to the Custom Cleaners Defense Fund. http://www.CustomCleanersDefenseFund.com
7/28/09 Washington Examiner: “Pants suit judge loses shot at getting job
by Scott McCabe
A federal judge has thrown out a wrongful-termination lawsuit
by the former D.C. judge who was fired as news of his $54 million lawsuit over a
pair of pants gained international attention.
U.S. District Judge Ellen Huvelle dismissed Roy Pearson’s
claims that he was wrongly terminated for exposing corruption within the
department where he worked as a administrative judge, the District’s Office of
“This case is a classic example of a plaintiff pleading
himself out of court by alleging a host of facts that only serve to totally
undercut his claims,” Huvelle wrote in her 36-page opinion.
D.C. Attorney General Peter Nickles said he hoped the ruling
would mark the end of the litigation by the “pants judge,” but he was
expecting Pearson to appeal.
“This is a national and international embarrassment that a
guy with nothing to say can go through court proceedings and waste the times and
the resources of our judges and lawyers for so long,” Nickles said.
Pearson claimed that his firing violated his First Amendment
right to free speech and the D.C. whistleblower laws. He argued that the city
used the fact that he was being vilified in the media to cut him out of his
$100,000-a-year job. He sought his old job back, in which he often ruled on
disputes between city agencies, and more than $5 million in compensation. He
could not be reached for comment Monday.
Although the District’s judicial commission did not cite
Pearson’s lawsuit as the reason for firing Pearson, Huvelle suggested that
there was a “strong basis” to do so.
“[Pearson’s] interest in pursuing his lawsuit was
outweighed by his employer’s interest in maintaining the integrity of the OAH
and its judiciary,” Huvelle wrote in her ruling Thursday. Huvelle cited
criticism by the presiding judge in the pants suit case who noted Pearson’s
“misrepresentations” and expressed “significant concerns that the
plaintiff is acting in bad faith.”
Pearson’s 10-year appointment as an administrative law
judge was reversed last year as the news media became aware of his lawsuit. The
saga began when Pearson filed his multimillion-dollar civil suit against Jin
and Ki Chung, the owners of Custom Cleaners in
. Pearson claimed the Chungs lost a pair of his favorite pants and that the
“Satisfaction Guaranteed” sign was deceptive. He eventually lowered his
claim to $54 million.
In June 2007, Judge Judith Bartnoff ruled in favor of the
Chungs, who eventually closed their shop because of the costs in defending the
10/31/07 Express, a Publication of the Washington Post:
"Judge Who Sued Dry Cleaners Loses Job,"
By Greg Barber
IT'S FINALLY HAPPENED.
Roy Pearson, the administrative law judge who sued a dry cleaners for
$54 million over a lost pair of pants, lost his job Tuesday and was told to clear out his office, sources tell The Post.
However, sources say that the pants lawsuit, which spawned headlines around the world, didn't have much to do with the decision not to reappoint Pearson, Keith L. Alexander reports:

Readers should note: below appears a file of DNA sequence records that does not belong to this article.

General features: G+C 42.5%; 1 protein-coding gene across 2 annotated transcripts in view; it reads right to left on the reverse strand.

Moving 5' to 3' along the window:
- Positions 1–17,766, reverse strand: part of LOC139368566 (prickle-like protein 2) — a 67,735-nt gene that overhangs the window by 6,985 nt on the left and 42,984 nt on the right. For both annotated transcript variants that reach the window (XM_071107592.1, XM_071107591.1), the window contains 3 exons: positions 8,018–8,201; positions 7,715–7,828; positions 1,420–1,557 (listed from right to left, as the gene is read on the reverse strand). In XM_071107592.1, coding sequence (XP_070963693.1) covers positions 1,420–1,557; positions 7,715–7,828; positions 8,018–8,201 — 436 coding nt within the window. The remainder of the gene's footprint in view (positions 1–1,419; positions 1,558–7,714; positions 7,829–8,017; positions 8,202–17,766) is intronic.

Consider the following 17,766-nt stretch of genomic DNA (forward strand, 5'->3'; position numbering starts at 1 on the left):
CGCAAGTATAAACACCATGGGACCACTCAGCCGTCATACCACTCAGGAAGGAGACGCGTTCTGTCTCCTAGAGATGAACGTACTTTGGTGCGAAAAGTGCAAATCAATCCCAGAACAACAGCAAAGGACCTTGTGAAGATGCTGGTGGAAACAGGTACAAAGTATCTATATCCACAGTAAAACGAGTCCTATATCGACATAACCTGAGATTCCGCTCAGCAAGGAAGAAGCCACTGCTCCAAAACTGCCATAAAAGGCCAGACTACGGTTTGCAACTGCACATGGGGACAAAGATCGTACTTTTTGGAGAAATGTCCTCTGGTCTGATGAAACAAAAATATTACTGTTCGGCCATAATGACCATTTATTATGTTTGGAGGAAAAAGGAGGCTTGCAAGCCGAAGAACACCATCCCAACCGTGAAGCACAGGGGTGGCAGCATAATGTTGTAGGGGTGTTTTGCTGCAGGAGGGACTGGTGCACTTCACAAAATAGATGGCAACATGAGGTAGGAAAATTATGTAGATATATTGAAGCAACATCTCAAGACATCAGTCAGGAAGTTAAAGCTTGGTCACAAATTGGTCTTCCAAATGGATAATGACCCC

Pearson, 57, who had served as a judge for two years, was up for a 10-year term at the Office of Administrative Hearings, but a judicial committee last week voted against reappointing him.
[T]he committee said it had reviewed Pearson's judicial decisions and
audiotapes of proceedings over which he had presided, and found he did not demonstrate "appropriate judgment and judicial temperament," according a source who spoke on condition of anonymity because of the sensitive nature of the case.
Pearson was informed of the decision in a seven-page letter that was hand-delivered to him at about 3:30 p.m., Alexander reports. The letter told Pearson to vacate his office by 5 p.m.
Pearson's lawsuit against Custom Cleaners of Northwest D.C. eventually ended with a U.S. District Judge finding for the defendants. Pearson later indicated that he would appeal.
Associated Press: "Dry Cleaner in Pants Suit Closes,"
by Lubna Takruri
Washington (AP) The owners of a dry cleaner who were sued for $54 million over a missing pair of pants have closed and sold the shop involved in the dispute, their attorney said Wednesday.
The South Korean immigrants are citing a loss of revenue and the emotional strain of defending the lawsuit. They will focus their energy on another dry-cleaning shop they still own, said their attorney, Chris Manning.
"This is a truly tragic example of how devastating frivolous litigation can be to the American people and to small businesses," Manning said in a statement.
Soo Chung and her husband, Jin Nam Chung, faced more than two years of litigation after a former customer at Custom Cleaners alleged they had lost a pair of his pants, then sued for $67 million under the District of Columbia's strict consumer protection act.
Plaintiff Roy L. Pearson, a local administrative law judge, later lowered his demand to $54 million. He said the "Satisfaction Guaranteed" and "Same Day Service" signs that once hung in the shop were misleading and fraudulent.
The case went to trial in June and a D.C. Superior Court judge ruled in favor of the Chungs, awarding Pearson nothing. Pearson is pursuing an appeal.
The Chungs incurred more than $100,000 in legal expenses, which were eventually paid with help from fundraisers and donations.